Scott Ritter was the head of the United Nations team of weapons inspectors in Iraq from 1991 to 1998, and, prior to the United States invasion of Iraq in 2003, he loudly and repeatedly asserted that Iraq had no weapons of mass destruction. For his accurate and timely warning, he has been an unperson in polite discourse within the United States political community ever since.
He wrote this yesterday.
“A cursory comparison of the leaked NSA document [“Spear-Phishing Campaign TTPs Used Against U.S. And Foreign Government Political Entities”] and the indictment presented by Rosenstein suggests that the events described in Count 11 of the indictment pertaining to an effort to penetrate state and county election offices responsible for administering the 2016 U.S. presidential election are precisely the events captured in the NSA document. While the indictment links the identity of a named Russian intelligence officer, Anatoliy Sergeyevich Kovalev, to specific actions detailed therein, the NSA document is much more circumspect. In a diagram supporting the text report, the NSA document specifically states that the organizational ties between the unnamed operators involved in the actions described and an organizational entity, Unit 74455, affiliated with Russian military intelligence is a product of the judgment of an analyst and not fact.
“If we take this piece of information to its logical conclusion, then the Mueller indictment has taken detailed data related to hacking operations directed against various American political entities and shoehorned it into what amounts to little more than the organizational chart of a military intelligence unit assessed —- but not known -— to have overseen the operations described. This is a far cry from the kind of incontrovertible proof that Mueller’s team suggests exists to support its indictment of the 12 named Russian intelligence officers.
A good aspect to keep in mind when evaluating any political agent’s activity is, to look for patterns. Hillary Clinton’s pattern, for example, was to parrot whatever boilerplate rhetoric she thought her audience would like. If her audience wanted, in her judgement to hear her condemn “superpredators”, then she was perfectly willing; if she felt they wanted to condemn “implicit racism”, she was quite ready to do that, too, even though the two are contradictory, and encompass completely opposing public policies.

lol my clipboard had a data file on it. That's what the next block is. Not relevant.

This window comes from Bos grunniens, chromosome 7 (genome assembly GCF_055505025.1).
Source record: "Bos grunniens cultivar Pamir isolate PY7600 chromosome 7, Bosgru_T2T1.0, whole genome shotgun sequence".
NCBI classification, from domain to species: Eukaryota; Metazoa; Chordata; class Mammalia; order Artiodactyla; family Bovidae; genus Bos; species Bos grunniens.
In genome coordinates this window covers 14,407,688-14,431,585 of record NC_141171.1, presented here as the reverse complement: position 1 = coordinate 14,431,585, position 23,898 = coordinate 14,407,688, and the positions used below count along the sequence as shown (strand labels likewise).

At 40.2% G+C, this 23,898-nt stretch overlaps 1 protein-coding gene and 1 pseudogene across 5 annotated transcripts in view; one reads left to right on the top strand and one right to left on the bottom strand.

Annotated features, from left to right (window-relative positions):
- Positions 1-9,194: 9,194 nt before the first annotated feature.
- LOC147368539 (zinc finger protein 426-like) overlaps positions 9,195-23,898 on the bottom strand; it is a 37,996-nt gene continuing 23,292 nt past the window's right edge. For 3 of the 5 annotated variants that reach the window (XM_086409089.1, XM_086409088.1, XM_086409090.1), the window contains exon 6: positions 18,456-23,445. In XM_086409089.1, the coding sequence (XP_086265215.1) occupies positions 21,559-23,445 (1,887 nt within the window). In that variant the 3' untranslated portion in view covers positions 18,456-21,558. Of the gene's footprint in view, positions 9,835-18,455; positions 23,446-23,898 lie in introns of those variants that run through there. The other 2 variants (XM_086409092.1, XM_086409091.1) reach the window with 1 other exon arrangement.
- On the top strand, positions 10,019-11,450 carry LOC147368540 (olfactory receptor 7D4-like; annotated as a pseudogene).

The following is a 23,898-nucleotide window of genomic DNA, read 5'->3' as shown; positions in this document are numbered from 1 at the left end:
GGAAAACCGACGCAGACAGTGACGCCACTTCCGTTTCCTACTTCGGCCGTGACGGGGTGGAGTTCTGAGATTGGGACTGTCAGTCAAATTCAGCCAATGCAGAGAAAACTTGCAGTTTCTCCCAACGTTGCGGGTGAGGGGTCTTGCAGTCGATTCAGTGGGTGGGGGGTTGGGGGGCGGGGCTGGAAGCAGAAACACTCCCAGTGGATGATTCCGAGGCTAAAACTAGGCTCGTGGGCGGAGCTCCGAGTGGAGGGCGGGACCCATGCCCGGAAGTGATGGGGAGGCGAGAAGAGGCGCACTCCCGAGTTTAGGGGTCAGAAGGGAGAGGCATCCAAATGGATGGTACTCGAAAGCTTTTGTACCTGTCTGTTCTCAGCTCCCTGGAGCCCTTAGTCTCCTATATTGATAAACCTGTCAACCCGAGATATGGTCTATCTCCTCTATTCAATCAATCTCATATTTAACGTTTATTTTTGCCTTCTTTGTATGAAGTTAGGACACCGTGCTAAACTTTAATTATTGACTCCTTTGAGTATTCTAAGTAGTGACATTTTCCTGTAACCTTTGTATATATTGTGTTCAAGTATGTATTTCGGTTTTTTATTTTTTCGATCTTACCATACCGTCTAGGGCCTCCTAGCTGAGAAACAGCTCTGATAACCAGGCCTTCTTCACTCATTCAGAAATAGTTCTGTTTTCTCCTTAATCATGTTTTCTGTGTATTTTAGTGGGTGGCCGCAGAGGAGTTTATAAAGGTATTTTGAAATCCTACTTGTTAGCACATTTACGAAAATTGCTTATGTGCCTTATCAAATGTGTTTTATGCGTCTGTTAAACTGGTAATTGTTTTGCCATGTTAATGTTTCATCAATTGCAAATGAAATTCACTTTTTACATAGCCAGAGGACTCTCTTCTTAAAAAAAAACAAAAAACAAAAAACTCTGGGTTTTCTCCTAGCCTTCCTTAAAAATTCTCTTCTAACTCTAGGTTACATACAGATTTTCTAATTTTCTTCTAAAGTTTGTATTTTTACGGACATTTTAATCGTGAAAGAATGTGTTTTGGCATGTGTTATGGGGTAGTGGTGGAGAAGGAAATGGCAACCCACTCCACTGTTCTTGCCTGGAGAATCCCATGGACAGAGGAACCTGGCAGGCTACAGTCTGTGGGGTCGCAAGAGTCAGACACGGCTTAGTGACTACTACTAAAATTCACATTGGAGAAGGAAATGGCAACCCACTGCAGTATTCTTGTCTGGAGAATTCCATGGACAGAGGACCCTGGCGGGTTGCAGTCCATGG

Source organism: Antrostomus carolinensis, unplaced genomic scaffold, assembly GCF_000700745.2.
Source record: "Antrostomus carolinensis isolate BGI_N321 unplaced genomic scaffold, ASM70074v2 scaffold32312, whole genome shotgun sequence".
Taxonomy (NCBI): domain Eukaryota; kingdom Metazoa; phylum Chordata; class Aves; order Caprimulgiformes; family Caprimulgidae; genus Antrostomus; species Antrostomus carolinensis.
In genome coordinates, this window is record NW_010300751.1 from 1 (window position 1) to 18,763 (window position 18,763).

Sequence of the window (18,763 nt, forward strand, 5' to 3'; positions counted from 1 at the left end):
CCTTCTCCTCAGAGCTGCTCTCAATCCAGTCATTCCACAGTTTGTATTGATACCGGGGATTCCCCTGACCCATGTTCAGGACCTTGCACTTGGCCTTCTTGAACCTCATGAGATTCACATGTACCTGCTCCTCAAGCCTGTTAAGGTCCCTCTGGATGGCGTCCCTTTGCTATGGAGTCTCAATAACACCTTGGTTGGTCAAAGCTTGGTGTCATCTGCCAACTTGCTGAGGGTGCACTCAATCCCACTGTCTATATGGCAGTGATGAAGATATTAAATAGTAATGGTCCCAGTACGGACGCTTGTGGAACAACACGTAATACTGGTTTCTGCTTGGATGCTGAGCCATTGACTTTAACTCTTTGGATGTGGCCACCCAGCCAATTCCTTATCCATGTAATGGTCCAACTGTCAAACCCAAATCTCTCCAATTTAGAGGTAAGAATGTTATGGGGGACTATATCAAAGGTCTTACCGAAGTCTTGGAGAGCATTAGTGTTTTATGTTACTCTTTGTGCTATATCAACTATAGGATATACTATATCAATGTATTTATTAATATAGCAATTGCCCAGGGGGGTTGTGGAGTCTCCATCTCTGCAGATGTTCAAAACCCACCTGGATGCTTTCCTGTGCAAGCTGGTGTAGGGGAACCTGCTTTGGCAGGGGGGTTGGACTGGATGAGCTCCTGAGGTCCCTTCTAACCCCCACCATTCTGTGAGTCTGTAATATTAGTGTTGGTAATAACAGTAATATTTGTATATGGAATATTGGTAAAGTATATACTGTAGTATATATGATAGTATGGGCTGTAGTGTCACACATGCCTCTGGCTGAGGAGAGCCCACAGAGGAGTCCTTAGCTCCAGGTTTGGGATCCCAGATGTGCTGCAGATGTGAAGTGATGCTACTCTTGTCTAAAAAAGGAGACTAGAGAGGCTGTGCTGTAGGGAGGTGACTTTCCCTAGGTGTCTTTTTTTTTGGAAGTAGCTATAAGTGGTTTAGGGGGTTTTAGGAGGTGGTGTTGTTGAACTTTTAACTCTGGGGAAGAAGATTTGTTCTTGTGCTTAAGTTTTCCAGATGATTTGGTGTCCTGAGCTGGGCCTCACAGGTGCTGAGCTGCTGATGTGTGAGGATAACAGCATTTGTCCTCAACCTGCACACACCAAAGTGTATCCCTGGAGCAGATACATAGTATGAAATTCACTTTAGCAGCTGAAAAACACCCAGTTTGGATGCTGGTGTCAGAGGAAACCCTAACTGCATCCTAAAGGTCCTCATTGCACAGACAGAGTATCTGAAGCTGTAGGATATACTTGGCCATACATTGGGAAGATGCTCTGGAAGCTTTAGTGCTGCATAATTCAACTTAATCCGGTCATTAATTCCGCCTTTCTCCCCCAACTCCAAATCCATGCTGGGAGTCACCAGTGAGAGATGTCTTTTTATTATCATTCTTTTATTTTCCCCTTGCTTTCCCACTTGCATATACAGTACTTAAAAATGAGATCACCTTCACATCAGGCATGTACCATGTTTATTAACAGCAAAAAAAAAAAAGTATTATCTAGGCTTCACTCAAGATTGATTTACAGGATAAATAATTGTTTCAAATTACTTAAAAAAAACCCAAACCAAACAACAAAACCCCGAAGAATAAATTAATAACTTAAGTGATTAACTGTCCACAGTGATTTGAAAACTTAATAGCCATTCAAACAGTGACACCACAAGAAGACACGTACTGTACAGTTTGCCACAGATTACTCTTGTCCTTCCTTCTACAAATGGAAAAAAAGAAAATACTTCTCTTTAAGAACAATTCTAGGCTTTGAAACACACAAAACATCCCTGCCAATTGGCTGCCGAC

Scott Ritter accurately and intelligently assessed the evidence for surreptitious activity by a foreign government, and was displaced from public discourse, in part because of his Internet sexual activity; here is the wikipedia account:
Ritter was arrested again in November 2009 over communications with a police decoy he met on an Internet chat site. Police said that he exposed himself via a web camera after the officer said she was a 15-year-old girl; Ritter said he was not made aware of the ostensible age of his correspondent until after the act. The next month, Ritter waived his right to a preliminary hearing and was released on a $25,000 unsecured bail. Charges included “unlawful contact with a minor, criminal use of a communications facility, corruption of minors, indecent exposure, possessing instruments of crime, criminal attempt and criminal solicitation”. Ritter rejected a plea bargain, testified in his trial and was found guilty of all but the criminal attempt count in a Monroe County, Pennsylvania courtroom on April 14, 2011. In October 2011 he received a sentence of one and a half to five and a half years in prison.
No one comes out faultless — Ritter no more than I, who twice went to the Multnomah County Jail for periods of more than a month, on judge’s decisions regarding my behavior towards my neighbors. That experience has led me to refrain — who wants to listen to a twice-jailed neighborhood nuisance? — from posting for a long time. But this surge of accusations, based on our national conviction that Russia is evil and the United States a bastion of democracy and goodness, has led me to comment here.
Ritter was right about what was important when the United States invaded Iraq. He may well have a problem with his attraction to teenaged girls. He correctly assessed intelligence information, however. Robert Mueller, whose political timing, if not artful compilation, of charges of Russian spying has been used to discount Trump’s effort at détente, was one of the architects of the invasion of Iraq.
It seems to me we have very strong reasons to doubt the validity of the campaign to discredit Donald Trump’s efforts to reduce tension with the Russian republic.